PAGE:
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Two neonics set for three-year extensions on registration

Clothianidin, thiamethoxam use to be limited in some food, hort crops

Treated corn seed. (

Health Canada’s pesticide regulator proposes to allow continued registration for two members of the neonicotinoid family of pesticides, both of which are under heavy scrutiny for their effects on bees and other pollinators.

The Pest Management Regulatory Agency on Tuesday issued proposed decisions on clothianidin and thiamethoxam that would extend the products’ existing conditional registrations as seed treatments and foliar- and soil-applied pesticides in field crops, to the end of 2019.

Clothianidin, under its current conditional registration, is marketed in Canada as insecticides and seed treatments under brand names including Poncho, Prosper, Nipsit, Titan and Sepresto. Thiamethoxam’s conditional registration covers products such as Cruiser and Helix.

The agency’s proposed decision stems from the re-evaluations of neonic pesticides it announced in 2012, with an eye on the chemicals’ “potential risk to pollinators in light of international updates to the pollinator risk assessment framework.”

PMRA on Tuesday also announced proposed re-evaluation decisions for clothianidin and thiamethoxam based on its pollinator risk assessments.

For clothianidin, the proposed pollinator re-evaluation calls for the phase-out of its foliar application to orchard trees and strawberries and to municipal, industrial and residential turf sites. It also proposes to reduce pre-bloom applications for cucurbit vegetables (cucumbers, squash, et cetera) from two down to one.

The re-evaluation also calls for added “protective label instructions” for cereal crop uses of clothianidin.

For thiamethoxam, the proposed pollinator re-evaluation calls for the phase-out of foliar and soil applications to ornamental crops that would result in pollinator exposure; of soil application to berry crops, cucurbit crops and fruiting vegetables; and of foliar application to orchard trees.

Foliar application of thiamethoxam to legumes, outdoor fruiting vegetables and berry crops would no longer be permitted before or during bloom, PMRA said.

PMRA’s proposals are now up for a 90-day public comment period, running to March 19, 2018. The agency’s final decisions on the products are due to be published in late 2018.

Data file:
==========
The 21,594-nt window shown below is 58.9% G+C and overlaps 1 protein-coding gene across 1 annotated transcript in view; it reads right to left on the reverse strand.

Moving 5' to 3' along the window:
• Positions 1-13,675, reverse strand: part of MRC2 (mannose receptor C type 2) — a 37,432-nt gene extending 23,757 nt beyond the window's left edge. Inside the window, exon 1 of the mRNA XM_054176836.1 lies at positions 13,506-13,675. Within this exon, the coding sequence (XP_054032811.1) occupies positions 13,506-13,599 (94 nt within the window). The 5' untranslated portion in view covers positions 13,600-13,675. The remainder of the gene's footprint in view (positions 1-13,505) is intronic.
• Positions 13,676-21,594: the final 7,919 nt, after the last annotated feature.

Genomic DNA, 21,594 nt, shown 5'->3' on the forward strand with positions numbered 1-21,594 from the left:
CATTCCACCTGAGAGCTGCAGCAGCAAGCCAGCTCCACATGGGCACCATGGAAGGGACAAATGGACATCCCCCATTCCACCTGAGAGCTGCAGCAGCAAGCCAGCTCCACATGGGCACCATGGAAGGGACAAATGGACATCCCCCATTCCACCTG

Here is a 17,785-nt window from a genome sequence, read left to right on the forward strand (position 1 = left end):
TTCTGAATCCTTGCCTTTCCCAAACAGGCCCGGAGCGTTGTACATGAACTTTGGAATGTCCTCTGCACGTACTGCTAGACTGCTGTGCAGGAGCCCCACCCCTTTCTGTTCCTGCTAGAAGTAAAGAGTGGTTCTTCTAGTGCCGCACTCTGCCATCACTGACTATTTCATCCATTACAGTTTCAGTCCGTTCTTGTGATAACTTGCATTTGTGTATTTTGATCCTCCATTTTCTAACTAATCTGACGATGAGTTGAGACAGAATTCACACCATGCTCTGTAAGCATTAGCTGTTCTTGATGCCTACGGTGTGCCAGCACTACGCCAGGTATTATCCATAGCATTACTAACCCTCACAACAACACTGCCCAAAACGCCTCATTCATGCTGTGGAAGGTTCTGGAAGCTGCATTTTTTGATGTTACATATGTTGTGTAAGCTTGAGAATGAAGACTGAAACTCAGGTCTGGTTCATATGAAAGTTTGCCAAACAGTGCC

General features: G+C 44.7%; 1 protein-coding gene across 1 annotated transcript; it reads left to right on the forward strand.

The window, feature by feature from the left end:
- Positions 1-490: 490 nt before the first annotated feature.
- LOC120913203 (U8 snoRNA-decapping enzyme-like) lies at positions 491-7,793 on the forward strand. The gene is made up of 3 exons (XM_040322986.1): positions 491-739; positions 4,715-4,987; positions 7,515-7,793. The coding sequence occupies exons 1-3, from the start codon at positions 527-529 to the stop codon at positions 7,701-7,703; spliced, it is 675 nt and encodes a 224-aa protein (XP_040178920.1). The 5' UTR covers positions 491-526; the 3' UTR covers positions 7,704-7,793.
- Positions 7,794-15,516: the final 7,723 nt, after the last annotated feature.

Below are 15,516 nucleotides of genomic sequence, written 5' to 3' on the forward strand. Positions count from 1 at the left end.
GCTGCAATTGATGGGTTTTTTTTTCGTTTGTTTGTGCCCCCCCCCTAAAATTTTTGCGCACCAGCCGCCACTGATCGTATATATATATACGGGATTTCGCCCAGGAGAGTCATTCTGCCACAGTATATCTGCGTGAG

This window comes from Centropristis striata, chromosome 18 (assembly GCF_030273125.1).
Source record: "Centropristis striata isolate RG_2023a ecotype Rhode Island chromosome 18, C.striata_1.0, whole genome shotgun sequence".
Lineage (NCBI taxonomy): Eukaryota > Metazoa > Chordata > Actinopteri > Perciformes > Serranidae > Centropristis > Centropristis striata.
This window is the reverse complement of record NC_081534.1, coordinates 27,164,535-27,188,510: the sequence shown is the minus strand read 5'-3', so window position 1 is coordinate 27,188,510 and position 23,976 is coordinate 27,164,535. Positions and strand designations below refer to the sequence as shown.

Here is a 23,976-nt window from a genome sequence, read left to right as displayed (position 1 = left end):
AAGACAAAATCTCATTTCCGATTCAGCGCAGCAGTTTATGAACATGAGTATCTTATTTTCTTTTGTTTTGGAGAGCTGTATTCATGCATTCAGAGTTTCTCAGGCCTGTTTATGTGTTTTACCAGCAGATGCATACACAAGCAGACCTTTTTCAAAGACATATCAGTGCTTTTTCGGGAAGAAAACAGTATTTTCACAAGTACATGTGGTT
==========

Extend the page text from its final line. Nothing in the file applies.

Recent separate assessments of a third neonic, imidacloprid, found it to be turning up in waterways at levels harmful to aquatic insects, leading PMRA to propose a three- to five-year phase-out of all agricultural uses and a “majority of other outdoor uses” of the product.

The proposal for imidacloprid went through a 120-day public comment period ending in March this year, to be followed by a final PMRA decision on the use of imidacloprid in Canada late next year. PMRA said it also expects to publish a proposed decision on imidacloprid pollinator safety in March 2018.

Clothianidin and thiamethoxam have also been found to occur “frequently and at comparable levels to imidacloprid” in certain waterbodies in areas of intensive agriculture, PMRA said Tuesday.

Consultation is expected in July on proposed measures for clothianidin and thiamethoxam to protect aquatic life. Final decisions on such measures are expected to follow in January 2020.

“Decade of overuse”

The Ontario Beekeepers’ Association on Thursday ripped PMRA’s proposal to continue registration for clothianidin and thiamethoxam “against overwhelming scientific evidence showing acute and chronic effects on bees.”

PMRA’s decision, OBA said, also flies in the face of “the experience of Ontario beekeepers whose bees continue to suffer from a decade of overuse of neonicotinoids on soy, corn and winter wheat.”

Noting PMRA’s plans to call for new labelling on field crop seed treatments, related to reducing dust at planting, OBA said dust from planters represents “less than five per cent of the pesticide applied to seed.”

By focusing its attention to crop dust, OBA said, PMRA “perpetuates the myth that neonicotinoids could be safe for bees if applied properly at planting time.”

Ontario in 2015 moved to limit access to neonic-treated seed only to farmers “who can demonstrate they need protection from the pests targeted” by the products in question, OBA noted.

“Ontario beekeepers are hopeful that Ontario’s Class 12 legislation will allow farmers access to crop protection in a way that also protects our vital insect pollinators,” OBA president Jim Coneybeare said in the association’s release Thursday.

“The only group that could possibly benefit from PMRA’s decision are the manufacturers of these pesticides.” — Network

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